Ford Ford is investigating its fuel economy and emissions testing


jason05gt

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The 2.7T in my wife's old Edge never got the posted mileage for city.

The EPA test is bogus anyways. The highway test for example is for 10 miles at an average speed of 48mph and doesn't exceed 60 mph. That's too slow as most people drive 70-80 on the expressways. If you are doing 60mph on 355 for example, you're going to be getting passed everyone.
 

jason05gt

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True. The EPA should move the average up to 55mph over 10 miles and not to exceed 70mph. That would be more real world conditions in my opinion.
 
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EmersonHart13

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That makes too much sense.
 

Yaj Yak

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the shock of every vehicle getting 2/3s of what they were rated for in that "new" test would make everyone shit themselves.
 

01Cobra

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the shock of every vehicle getting 2/3s of what they were rated for in that "new" test would make everyone shit themselves.
The dodge 392 destroys fuel. 14mpg in eco mode with an egg under the throttle. Put it in fun mode it’s more like 8-9 lol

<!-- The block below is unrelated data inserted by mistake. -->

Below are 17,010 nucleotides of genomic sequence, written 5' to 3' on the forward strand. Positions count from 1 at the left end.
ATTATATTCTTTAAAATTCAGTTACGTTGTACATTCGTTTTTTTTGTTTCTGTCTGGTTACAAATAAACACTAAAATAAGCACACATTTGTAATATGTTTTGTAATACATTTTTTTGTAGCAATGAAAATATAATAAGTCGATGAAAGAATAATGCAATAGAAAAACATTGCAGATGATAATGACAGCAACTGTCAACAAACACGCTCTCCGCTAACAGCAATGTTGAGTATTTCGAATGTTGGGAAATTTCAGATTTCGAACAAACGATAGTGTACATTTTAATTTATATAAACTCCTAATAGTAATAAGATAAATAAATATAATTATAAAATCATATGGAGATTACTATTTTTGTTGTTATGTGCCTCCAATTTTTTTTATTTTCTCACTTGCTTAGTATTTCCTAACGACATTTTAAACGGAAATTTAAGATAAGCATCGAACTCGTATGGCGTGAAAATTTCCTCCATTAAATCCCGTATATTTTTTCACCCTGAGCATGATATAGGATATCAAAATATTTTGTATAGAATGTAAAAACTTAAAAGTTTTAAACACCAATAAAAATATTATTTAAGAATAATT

b4black

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The EPA Highway test is only one of 5 tests. Before 2008 there was only the City and Highway cycles. They were poor at estimating fuel economy and were about 20% too high for the highway. Since they added the three supplemental tests, they are much better. The US06 cycle tops out at 80 mph.

The window sticker uses the five. It's very close to real world. CAFE numbers still use the 2 cycles. So when they say 54 mpg, they really mean 45 real world.

I would not consider 355 "highway" driving. Highway driving is putting on the cruise control and going long distances. Yes, you go 80-90 on 355, but then nail the brakes every time your cut off and then hammer the throttle to get back up to 80 mph. It's high speed city driving.
 

jason05gt

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Based on my understanding, the EPA tests vehicles in a lab on a dyno for fuel economy ratings. That's not realistic for various reasons (wind resistance/coefficient of drag, friction of tires on road, etc.).
 

Yaj Yak

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well and past that how do you account for 17 different wheel/tire combos, different gearing options, different alternator setups, cab configurations, seat packages, etc, all create different loads on the engines/weights on the vehicles.
 

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